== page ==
Subaru has built a reputation as a reliable car whose models regularly make the top 10 lists for safety. Its advertising promises you’ll be able to protect the ones you love by driving a Subaru. The Subaru logo is distinctive for its star pattern. How do those stars symbolize the company?
Start of Subaru
Subaru began as a division of Fuji Heavy Industry, a Japanese company that made aircraft, motor coaches and gas-powered scooters. In 1953, the company decided to branch into passenger vehicles. Its initial car was the P-1, a compact car that failed to gain traction.
In 1958, the company released the 360. This was a class of car known as a Japanese kei car, which was a type of tiny, one-person car. It was a micro car with a 360cc engine sold only in Japan. Subaru manufactured the 360 until 1971.
Subaru’s Early Imports
In 1968, Subaru began selling the 360 in the U.S. At the time, Nissan and Datsun both had healthy sales among American buyers. Advertising for the little car stressed its affordability. One ad declared, “Cheap and Ugly Does It!” The 360 was priced lower than its closest competitor, the Volkswagen Beetle, but its small size made it hard to market.
The FF-4 followed in 1970. This subcompact car was closer in size to its competitors. It was a tiny coupe with a boxer engine and front-wheel drive. Cars with front-wheel drive were new to American drivers. The tiny FF-4 was withdrawn after low sales.
A few years later, the U.S. was in the middle of a major gas crisis. Subaru’s small cars received a warmer welcome now. Its little cars got great gas mileage, and their low price made them an attractive option.
Slogans and Advertising
In 1973, Subaru launched the DL and the GL line of coupes and sedans. Although still subcompact cars, these were slightly larger than the company’s initial models. They were also accompanied by better advertising than Subaru’s previous offerings. These cars used the same front-wheel drive manufacturing that made them easy to maneuver on tight hills.
Subaru’s print ads described the cars as, “Inexpensive. And built to stay that way.”
Subaru’s advertising through the 1970s and 80s emphasized the cars’ reliability and low cost. In 1983, ads stressed the fact that Subaru cars came with optional four-wheel drive.
Arrival of the Outback
The company stumbled with its next few outings, however, and never hit its stride again until it released the Outback station wagon in 1995. With Crocodile Dundee as a pitchman, the sturdy wagon became the automaker’s biggest seller. It remains the company’s signature model.
The Forester followed a few years later. This cross between a station wagon and an SUV is the company’s most popular model after the Outback. Subaru released the Impreza, the Tribeca and other models, but only the Impreza gained traction among buyers.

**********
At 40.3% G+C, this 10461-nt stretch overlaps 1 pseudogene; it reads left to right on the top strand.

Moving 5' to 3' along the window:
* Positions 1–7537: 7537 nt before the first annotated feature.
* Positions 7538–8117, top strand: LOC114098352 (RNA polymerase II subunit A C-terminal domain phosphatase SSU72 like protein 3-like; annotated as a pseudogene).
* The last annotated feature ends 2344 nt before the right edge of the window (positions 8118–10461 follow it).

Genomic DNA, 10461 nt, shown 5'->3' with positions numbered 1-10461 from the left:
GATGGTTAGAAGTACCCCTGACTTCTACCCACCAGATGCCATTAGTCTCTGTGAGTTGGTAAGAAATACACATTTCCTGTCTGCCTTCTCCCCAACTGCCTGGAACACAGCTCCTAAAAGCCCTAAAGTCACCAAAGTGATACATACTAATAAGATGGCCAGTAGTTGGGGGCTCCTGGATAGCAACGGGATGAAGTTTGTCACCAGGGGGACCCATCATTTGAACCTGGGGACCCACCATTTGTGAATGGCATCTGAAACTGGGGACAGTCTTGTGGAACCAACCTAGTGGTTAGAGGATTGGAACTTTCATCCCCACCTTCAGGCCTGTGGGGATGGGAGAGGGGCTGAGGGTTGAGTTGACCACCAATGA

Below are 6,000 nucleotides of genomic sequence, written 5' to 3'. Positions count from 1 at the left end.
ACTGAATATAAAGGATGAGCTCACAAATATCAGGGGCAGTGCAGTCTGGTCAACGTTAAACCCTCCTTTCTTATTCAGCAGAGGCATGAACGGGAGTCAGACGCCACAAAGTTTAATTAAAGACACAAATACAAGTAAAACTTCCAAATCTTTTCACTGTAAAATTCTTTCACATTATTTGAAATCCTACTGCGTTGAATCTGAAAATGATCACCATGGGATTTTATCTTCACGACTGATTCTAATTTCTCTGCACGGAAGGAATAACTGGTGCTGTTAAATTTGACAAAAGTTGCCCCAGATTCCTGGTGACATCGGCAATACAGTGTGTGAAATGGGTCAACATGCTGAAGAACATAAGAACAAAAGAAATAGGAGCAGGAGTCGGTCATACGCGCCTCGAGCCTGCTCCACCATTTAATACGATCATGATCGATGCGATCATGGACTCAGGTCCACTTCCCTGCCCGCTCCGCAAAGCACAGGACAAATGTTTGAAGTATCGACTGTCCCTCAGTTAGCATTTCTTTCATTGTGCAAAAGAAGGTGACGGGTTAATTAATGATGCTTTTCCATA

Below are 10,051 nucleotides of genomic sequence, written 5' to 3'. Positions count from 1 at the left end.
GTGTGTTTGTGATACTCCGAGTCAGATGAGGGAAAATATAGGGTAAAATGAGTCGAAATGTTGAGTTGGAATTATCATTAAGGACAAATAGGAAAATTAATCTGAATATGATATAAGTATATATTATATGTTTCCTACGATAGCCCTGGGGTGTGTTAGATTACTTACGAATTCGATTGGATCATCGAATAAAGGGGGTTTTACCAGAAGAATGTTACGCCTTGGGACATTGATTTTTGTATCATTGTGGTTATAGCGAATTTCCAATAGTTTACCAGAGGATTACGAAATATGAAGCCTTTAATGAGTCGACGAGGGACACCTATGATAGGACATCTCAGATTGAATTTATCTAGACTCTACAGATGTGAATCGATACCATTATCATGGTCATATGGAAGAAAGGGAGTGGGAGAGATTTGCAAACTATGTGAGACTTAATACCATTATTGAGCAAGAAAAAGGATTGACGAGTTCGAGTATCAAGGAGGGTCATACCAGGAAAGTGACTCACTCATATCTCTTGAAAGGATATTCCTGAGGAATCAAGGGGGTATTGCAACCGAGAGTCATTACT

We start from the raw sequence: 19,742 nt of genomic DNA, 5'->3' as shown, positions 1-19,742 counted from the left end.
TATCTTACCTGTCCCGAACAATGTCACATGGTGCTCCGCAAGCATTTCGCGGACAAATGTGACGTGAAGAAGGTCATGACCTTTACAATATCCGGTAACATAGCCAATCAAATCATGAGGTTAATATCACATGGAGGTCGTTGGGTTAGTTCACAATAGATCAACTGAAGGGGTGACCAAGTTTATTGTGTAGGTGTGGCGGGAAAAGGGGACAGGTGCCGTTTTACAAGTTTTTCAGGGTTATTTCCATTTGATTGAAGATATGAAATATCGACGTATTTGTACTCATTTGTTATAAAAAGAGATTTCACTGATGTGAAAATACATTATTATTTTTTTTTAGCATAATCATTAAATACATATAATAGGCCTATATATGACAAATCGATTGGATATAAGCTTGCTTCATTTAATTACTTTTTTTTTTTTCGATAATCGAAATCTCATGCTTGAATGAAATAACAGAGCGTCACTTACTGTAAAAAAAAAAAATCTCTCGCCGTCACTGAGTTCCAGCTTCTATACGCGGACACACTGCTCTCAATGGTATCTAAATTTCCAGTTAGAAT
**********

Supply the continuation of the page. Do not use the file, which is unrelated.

Memorable Marketing Campaigns
Subaru has had some noteworthy marketing campaigns. Its famous slogans include:
- We built our reputation by building a better car.
- The beauty of all-wheel drive.
- Driven by what’s inside.
- Think, feel, drive.
- Love. It’s what makes a Subaru, a Subaru.
Embracing LGBTQ Communities
In the 1990s, focus group research revealed that the company’s all-wheel drives, especially the Outback, were extremely popular with lesbian customers.
Rather than ignore this small segment of the car market, the company decided to embrace it. Subaru hired Martina Navratilova as a spokesperson. The tennis star was one of the first famous athletes to come out as gay. The move was highly courageous for its time.
Another ad featured Xena the Warrior Princess, the TV character played by Lucy Lawless who is a feminist and lesbian icon. The company began using slogans and terms that were “inside jokes” in the gay community. Later marketing research found this approach was very successful for Subaru.
Meaning of the Subaru Logo
The official Subaru logo is a pattern of six silver stars against a dark blue sky. In some later versions, the stars are gold. What is the source of this symbol?
In astronomy, the Pleiades or Seven Sisters is a constellation in the night sky. It is one of the closest star clusters to Earth. The Seven Sisters are the easiest stars to see with the naked eye.
These stars have long had strong mythical meanings in many cultures and traditions. Native American legends, Hindu legends, Greek mythology and aboriginal legends all feature stories about the Seven Sisters.
Related: Our guide to trademarking a logo.
Selecting the Stars
Kenji Kita, the CEO of Fuji Heavy Industries, selected the star cluster as the symbol of the company’s new division.
There were four reasons for this. One, Fuji was primarily known as a manufacturer of aircraft, and the starry sky is a link to that history. Two, the Japanese word for the Pleiades sounds like the word Subaru.
Three, the cluster represents six visible stars and one invisible star in varying sizes. The largest star represents Fuji Heavy Industries, and the smaller stars represent the company’s divisions. Four, the word Subaru sounds like the word for Pleiades, but it also sounds like the Japanese word for “unity.”
The color choices are also highly symbolic. The stars in Pleiades are what astronomers call “hot blue stars.” Blue stars appear that color because they are larger than other stars. They are sometimes called ”blue super giants.” The blue background could refer to the stars or to the sky traveled by Fuji’s airplanes.
Subaru has experimented with different color combinations. Today, the logo has a blue background and golden stars.
Subaru has successfully built an image as the car for drivers who value ruggedness and safety. The Outback and Forester are Subaru’s best-selling models, leading the company’s 4% of total U.S. automobile sales. That may not be a huge share, but it is enough to make the company highly profitable. Subaru buyers are intensely loyal and unlikely to change their car brand of choice.